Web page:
Study

Restoration of degraded Molinia caerulea dominated moorland in the Peak District National Park Eastern moorlands, Derbyshire, England

  • Published source details Smith D. & Bird J. (2005) Restoration of degraded Molinia caerulea dominated moorland in the Peak District National Park Eastern moorlands, Derbyshire, England. Conservation Evidence, 2, 101-102

Actions

This study is summarised as evidence for the following.

Action Category

Restore or create upland heath/moorland

Action Link
Farmland Conservation

Restore or create shrubland

Action Link
Bird Conservation
  1. Restore or create upland heath/moorland

    A small before-and-after study in 2004-2005 on an area of purple moor grass Molina caerulea-dominated moorland in northern England (Smith & Bird 2005) found that mowing and flail cutting along with livestock and wild red deer Cervus elaphus grazing could be used to control the dominance of purple moor grass and help restore heather Calluna vulgaris moorland. Mowing and flail cutting resulted in strong purple moor grass re-growth in spring, which was then heavily grazed, suppressing grass growth. The study also found one or two pairs of northern lapwing Vanellus vanellus bred on the area of restored moorland, whereas none had previously bred in the area. An area re-seeded with heather had heather seedlings from mid-June onwards. One hundred hectares of moorland were fenced to exclude livestock. Half of the grassland within the exclosure was burned on 9 March 2004 to reduce the dominance of purple moor grass, and 14 ha of the burned area was flail cut on 17 March 2004 to remove the burnt grass tussocks. A 3 ha area was sown with heather seed (40 kg/ha) in May 2004. In spring 2005 a further 4.5 ha area was flail cut and re-sown with heather at 40-60 kg/ha. In 2005, sheep grazed the exclosure until the beginning of June, following which the exclosure gates were opened until mid-June to allow free grazing. Cattle (63 livestock units) then grazed the area from late June. Sheep are now permanently excluded from the area.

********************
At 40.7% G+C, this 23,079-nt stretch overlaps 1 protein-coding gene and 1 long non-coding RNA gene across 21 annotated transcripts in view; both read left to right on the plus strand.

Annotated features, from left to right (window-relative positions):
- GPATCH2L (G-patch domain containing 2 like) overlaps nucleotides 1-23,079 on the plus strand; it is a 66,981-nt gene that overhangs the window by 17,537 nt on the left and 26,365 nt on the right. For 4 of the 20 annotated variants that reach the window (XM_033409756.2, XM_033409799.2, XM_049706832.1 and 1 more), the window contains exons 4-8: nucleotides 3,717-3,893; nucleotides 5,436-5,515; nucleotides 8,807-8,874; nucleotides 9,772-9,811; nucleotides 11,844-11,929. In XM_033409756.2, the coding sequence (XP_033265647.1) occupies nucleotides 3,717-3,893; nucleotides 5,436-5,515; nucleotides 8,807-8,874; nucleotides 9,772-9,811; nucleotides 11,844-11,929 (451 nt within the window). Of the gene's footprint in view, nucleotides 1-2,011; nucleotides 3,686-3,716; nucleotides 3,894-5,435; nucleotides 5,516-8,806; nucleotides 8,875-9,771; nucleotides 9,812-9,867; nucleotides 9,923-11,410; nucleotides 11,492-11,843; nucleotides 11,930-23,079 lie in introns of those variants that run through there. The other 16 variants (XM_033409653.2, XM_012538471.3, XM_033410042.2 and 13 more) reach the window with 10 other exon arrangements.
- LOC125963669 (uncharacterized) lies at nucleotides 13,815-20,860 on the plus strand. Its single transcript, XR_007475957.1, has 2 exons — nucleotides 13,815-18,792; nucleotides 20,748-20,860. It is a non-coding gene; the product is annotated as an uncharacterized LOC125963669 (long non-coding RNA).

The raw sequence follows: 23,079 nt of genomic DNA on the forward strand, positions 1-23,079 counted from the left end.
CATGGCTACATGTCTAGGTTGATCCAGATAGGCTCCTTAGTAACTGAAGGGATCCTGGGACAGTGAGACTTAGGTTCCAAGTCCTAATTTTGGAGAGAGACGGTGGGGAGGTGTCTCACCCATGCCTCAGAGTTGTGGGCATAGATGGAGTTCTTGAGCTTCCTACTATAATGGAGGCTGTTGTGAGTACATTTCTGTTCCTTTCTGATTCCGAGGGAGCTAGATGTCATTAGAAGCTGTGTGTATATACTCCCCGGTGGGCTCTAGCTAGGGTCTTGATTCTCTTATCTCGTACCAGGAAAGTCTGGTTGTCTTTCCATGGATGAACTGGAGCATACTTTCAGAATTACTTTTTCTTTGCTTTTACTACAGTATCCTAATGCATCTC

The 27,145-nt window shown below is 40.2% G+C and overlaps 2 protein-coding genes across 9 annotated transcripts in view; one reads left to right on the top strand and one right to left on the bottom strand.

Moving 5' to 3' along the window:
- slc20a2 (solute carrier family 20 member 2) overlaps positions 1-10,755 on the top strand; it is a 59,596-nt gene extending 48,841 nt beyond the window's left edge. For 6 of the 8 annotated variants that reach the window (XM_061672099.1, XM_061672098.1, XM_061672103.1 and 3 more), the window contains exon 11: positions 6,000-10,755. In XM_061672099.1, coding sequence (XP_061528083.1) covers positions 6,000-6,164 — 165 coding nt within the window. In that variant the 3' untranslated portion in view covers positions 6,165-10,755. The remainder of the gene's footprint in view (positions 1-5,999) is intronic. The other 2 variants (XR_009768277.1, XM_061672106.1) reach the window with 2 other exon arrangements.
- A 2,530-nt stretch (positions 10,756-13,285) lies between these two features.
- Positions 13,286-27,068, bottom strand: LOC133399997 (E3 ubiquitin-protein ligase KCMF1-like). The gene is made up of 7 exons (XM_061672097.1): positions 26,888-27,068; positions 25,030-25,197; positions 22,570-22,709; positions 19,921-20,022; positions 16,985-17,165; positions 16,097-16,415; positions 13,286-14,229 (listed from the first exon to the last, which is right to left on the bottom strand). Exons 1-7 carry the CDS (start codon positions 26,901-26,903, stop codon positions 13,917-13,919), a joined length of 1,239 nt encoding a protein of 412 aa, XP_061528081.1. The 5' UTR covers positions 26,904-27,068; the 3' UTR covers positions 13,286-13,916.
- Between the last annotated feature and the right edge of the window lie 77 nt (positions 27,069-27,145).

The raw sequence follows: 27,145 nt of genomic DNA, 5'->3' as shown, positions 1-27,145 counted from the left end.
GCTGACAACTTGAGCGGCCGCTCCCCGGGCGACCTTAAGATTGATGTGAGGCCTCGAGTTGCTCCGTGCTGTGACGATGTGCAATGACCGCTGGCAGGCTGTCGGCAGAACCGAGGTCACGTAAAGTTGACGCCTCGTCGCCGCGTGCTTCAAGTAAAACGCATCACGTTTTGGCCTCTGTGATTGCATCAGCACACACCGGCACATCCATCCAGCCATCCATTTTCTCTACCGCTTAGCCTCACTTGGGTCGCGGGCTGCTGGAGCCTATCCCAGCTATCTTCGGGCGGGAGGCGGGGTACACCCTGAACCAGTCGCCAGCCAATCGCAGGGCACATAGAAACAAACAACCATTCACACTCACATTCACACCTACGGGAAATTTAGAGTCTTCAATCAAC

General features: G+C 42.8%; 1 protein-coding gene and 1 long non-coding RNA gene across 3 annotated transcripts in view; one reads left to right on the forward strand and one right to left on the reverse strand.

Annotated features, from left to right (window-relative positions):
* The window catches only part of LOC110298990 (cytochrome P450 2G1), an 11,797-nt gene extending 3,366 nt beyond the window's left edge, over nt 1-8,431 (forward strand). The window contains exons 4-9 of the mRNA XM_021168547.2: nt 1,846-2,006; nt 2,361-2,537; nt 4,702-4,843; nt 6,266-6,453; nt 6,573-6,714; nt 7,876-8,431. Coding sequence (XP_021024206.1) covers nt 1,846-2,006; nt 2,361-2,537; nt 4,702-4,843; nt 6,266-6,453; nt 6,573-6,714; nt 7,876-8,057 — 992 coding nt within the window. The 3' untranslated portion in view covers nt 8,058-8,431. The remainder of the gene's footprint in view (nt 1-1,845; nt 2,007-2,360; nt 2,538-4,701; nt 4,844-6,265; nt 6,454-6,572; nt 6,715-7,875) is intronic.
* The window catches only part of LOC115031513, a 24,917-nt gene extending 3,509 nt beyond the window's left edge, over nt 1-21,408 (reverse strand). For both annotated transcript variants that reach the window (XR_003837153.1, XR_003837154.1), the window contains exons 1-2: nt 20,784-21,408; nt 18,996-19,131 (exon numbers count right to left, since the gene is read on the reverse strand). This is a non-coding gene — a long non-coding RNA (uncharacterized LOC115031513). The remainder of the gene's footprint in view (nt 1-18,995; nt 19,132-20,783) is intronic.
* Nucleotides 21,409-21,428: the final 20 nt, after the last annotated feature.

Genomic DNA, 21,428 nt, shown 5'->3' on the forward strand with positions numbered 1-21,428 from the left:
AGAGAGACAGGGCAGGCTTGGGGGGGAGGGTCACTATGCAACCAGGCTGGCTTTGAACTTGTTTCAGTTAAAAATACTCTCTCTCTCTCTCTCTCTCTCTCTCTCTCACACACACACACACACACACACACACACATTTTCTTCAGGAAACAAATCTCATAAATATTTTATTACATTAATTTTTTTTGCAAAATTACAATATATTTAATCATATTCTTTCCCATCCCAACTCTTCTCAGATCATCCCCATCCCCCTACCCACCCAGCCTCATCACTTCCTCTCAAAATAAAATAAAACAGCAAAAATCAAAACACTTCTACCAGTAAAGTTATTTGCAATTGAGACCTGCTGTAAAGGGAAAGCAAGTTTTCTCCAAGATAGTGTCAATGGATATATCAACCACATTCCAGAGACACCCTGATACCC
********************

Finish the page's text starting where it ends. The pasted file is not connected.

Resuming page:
2. Restore or create shrubland

    A small before-and-after study on an area of purple moor grass Molina caerulea dominated moorland in northern England (Smith & Bird 2005) in 2004-5 found that one or two pairs of northern lapwing Vanellus vanellus bred on a an area of restored moorland, whereas none had previously bred in the area. The moorland was mowed and flailed in 2004, which encouraged grass re-growth and subsequent heavy grazing by both livestock and wild red deer Cervus elaphus.

     

Output references

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